The recent arrival of Mikel Arteta at Arsenal means that six of the 20 teams currently competing in the Premier League have managers who previously played for the club during their playing days. I was slightly surprised by just how many teams are managed by former players when researching this seven, with the numbers being similarly high in La Liga, Serie A, and the Bundesliga.
To make this seven a little bit more interesting, I’m going to be limiting myself to just one inclusion per league and/or country. The seven I’ve gone for are not the seven biggest clubs or who I think are the seven best managers in charge of their former clubs, but pretty much just a random selection spread out geographically that hopefully you will enjoy.
Here are seven football clubs currently managed by former players:
7. Chelsea – Frank Lampard
The six Premier League clubs managed by former players are… and I’ll give you a couple of seconds to pause this video in case you wish to quickly try and guess all six before I tell you… right, they are Manchester United, Chelsea, Arsenal, Bournemouth, Crystal Palace and Sheffield United. Crystal Palace are the only debatable ones there, since Roy Hodgson never actually registered a senior appearance at Selhurst Park, but the boyhood Eagles fan came through the Palace academy and spent a season in their first team.
The Premier League team that I’ve chosen to include in this seven is Chelsea, who are one of very few football teams managed by arguably their greatest player of all time. Frank Lampard joined Chelsea from West Ham in 2001, and he went on to spend 13 seasons at Stamford Bridge. The club was overhauled from 2003 onwards following the arrival of Roman Abramovich, but Lampard was one of a few players to stick out the revolution.
Among the outstanding midfielders of his generation, Lampard is among the most prolific central midfielders the sport has ever seen. During 648 appearances for Chelsea, the Englishman found the back of the net 211 times, making him their all time leading goal scorer. He retired in 2016 following a couple of brief stints at Manchester City and New York City FC, and in 2018 he was appointed as manager of Derby County. He took the Rams to a play-off final where they were beaten by Aston Villa, but following Maurizio Sarri’s exit for Juventus, Lampard got his dream job at the Bridge much earlier than expected in the summer.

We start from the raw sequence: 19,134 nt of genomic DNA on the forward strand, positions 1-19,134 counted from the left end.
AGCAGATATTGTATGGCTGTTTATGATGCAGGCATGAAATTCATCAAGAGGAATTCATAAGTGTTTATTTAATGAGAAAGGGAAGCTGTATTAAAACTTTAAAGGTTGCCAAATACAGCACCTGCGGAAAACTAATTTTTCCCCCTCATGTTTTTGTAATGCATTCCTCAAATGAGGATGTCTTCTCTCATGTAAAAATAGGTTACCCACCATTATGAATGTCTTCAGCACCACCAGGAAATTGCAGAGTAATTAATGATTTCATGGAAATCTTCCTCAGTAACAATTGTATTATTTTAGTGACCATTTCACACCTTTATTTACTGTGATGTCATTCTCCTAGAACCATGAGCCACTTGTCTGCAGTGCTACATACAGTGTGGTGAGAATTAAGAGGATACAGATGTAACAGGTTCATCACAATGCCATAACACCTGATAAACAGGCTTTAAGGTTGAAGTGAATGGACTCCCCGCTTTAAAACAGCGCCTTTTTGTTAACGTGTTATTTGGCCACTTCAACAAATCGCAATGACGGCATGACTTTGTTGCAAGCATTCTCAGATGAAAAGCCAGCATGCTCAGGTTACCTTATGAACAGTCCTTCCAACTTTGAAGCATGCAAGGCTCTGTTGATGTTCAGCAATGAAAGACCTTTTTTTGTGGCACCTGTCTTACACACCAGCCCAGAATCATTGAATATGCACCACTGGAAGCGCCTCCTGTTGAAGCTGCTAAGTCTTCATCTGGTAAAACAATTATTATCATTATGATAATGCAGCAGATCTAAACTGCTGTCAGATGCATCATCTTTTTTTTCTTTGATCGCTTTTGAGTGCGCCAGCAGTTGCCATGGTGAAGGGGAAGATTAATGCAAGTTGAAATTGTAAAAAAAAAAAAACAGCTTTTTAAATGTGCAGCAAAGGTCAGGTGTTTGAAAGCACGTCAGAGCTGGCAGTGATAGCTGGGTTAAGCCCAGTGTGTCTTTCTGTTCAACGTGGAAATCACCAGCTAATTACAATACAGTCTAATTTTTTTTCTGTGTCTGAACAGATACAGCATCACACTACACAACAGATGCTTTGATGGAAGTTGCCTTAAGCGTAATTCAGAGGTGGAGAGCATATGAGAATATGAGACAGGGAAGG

6. Real Madrid – Zinedine Zidane
Whilst Zinedine Zidane can’t quite rival Frank Lampard in terms of being perhaps the greatest player in the history of Real Madrid, he isn’t too far off. The Frenchman spent the last five years of his career at the Bernabeu, having arrived from Juventus in 2001 for a then world record fee of €77.5 million. Zizou wasn’t always the most consistent in Madrid, but he still lit up the Spanish capital often when it mattered most with his bewildering technique and effortless ability with the ball at his feet. The highlight of Zidane’s playing days with Real Madrid was undoubtedly the 2002 Champions League final, when he scored one of the all time great Champions League goals as Real overcame Bayer Leverkusen 2-1.
The Frenchman hung up his boots in 2006, a little prematurely many felt, following a dramatic goodbye to the world of football in the 2006 World Cup final. After a few years largely out of the game, Zidane was tempted back into an advisory role at Real Madrid by Jose Mourinho in 2010. In 2011, he stepped up to become sporting director, and in 2013, he became Carlo Ancelotti’s assistant manager. A year later Zidane unofficially took charge of Real Madrid Castilla, Los Blancos’ reserve side, having to do so unofficially since he didn’t have the requisite coaching badges required to manage Real’s second string.
In January 2016, Zizou stepped up to replace Rafa Benitez in the top job at the Bernabeu. It was a bold appointment, but it proved to be a shrewd one, and Zidane won three Champions League titles in two-and-a-half seasons with his former club. He, along with Cristiano Ronaldo, departed in the summer of 2018, and Real Madrid descended into a bit of a crisis. Zidane returned in March 2019, and if he can stage a similar renaissance in the Spanish capital this time out, he will prove beyond any doubt that he is a fine manager in addition to having been a world class player.
5. Montpellier – Michel Der Zakarian
Another club managed by a former legend, albeit a slightly less well-known one globally than Frank Lampard or Zinedine Zidane, is mid-table Ligue 1 side Montpellier. Born in Armenia when it was part of the Soviet Union but raised in France, Michel Der Zakarian began his professional career with Nantes in 1979. He won a Ligue 1 title with the club in 1983, before joining Montpellier in 1988. The Franco-Armenian defender spent the next decade at Montpellier, retiring with the club in 1998, and he has since managed both of his former clubs.
Der Zakarian started out managing Montpellier’s C team, before becoming assistant manager. He left to take over Nantes’ B team in 2006, then became their assistant, before leaving for second tier side Clermont. In 2012, he returned to Nantes as first team boss, and five years later – via a single season with Reims – Der Zakarian returned to Montpellier as head coach.
4. Bayern Munich – Hans-Dieter Flick